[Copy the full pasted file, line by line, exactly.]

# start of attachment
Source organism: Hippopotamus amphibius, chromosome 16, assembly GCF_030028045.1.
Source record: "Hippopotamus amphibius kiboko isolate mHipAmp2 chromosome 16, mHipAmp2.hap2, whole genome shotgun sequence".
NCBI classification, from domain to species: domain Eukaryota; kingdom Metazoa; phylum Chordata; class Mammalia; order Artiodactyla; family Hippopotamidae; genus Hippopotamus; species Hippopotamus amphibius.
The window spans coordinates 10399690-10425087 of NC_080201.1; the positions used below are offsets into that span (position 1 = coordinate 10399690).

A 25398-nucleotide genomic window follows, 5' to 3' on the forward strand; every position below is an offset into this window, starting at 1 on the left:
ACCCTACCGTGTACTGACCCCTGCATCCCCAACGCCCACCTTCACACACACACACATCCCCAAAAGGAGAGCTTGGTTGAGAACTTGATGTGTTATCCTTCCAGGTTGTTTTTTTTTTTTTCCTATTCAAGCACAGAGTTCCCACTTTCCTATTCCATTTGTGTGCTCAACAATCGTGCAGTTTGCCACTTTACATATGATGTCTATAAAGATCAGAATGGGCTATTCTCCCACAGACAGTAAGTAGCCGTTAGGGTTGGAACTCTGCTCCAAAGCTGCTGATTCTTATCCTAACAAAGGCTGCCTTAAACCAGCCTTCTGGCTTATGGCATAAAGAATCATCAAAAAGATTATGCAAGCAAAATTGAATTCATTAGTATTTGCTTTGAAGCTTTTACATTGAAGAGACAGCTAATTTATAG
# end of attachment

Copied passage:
Source organism: Hippopotamus amphibius, chromosome 16, assembly GCF_030028045.1.
Source record: "Hippopotamus amphibius kiboko isolate mHipAmp2 chromosome 16, mHipAmp2.hap2, whole genome shotgun sequence".
NCBI classification, from domain to species: domain Eukaryota; kingdom Metazoa; phylum Chordata; class Mammalia; order Artiodactyla; family Hippopotamidae; genus Hippopotamus; species Hippopotamus amphibius.
The window spans coordinates 10399690-10425087 of NC_080201.1; the positions used below are offsets into that span (position 1 = coordinate 10399690).

A 25398-nucleotide genomic window follows, 5' to 3' on the forward strand; every position below is an offset into this window, starting at 1 on the left:
ACCCTACCGTGTACTGACCCCTGCATCCCCAACGCCCACCTTCACACACACACACATCCCCAAAAGGAGAGCTTGGTTGAGAACTTGATGTGTTATCCTTCCAGGTTGTTTTTTTTTTTTTCCTATTCAAGCACAGAGTTCCCACTTTCCTATTCCATTTGTGTGCTCAACAATCGTGCAGTTTGCCACTTTACATATGATGTCTATAAAGATCAGAATGGGCTATTCTCCCACAGACAGTAAGTAGCCGTTAGGGTTGGAACTCTGCTCCAAAGCTGCTGATTCTTATCCTAACAAAGGCTGCCTTAAACCAGCCTTCTGGCTTATGGCATAAAGAATCATCAAAAAGATTATGCAAGCAAAATTGAATTCATTAGTATTTGCTTTGAAGCTTTTACATTGAAGAGACAGCTAATTTATAG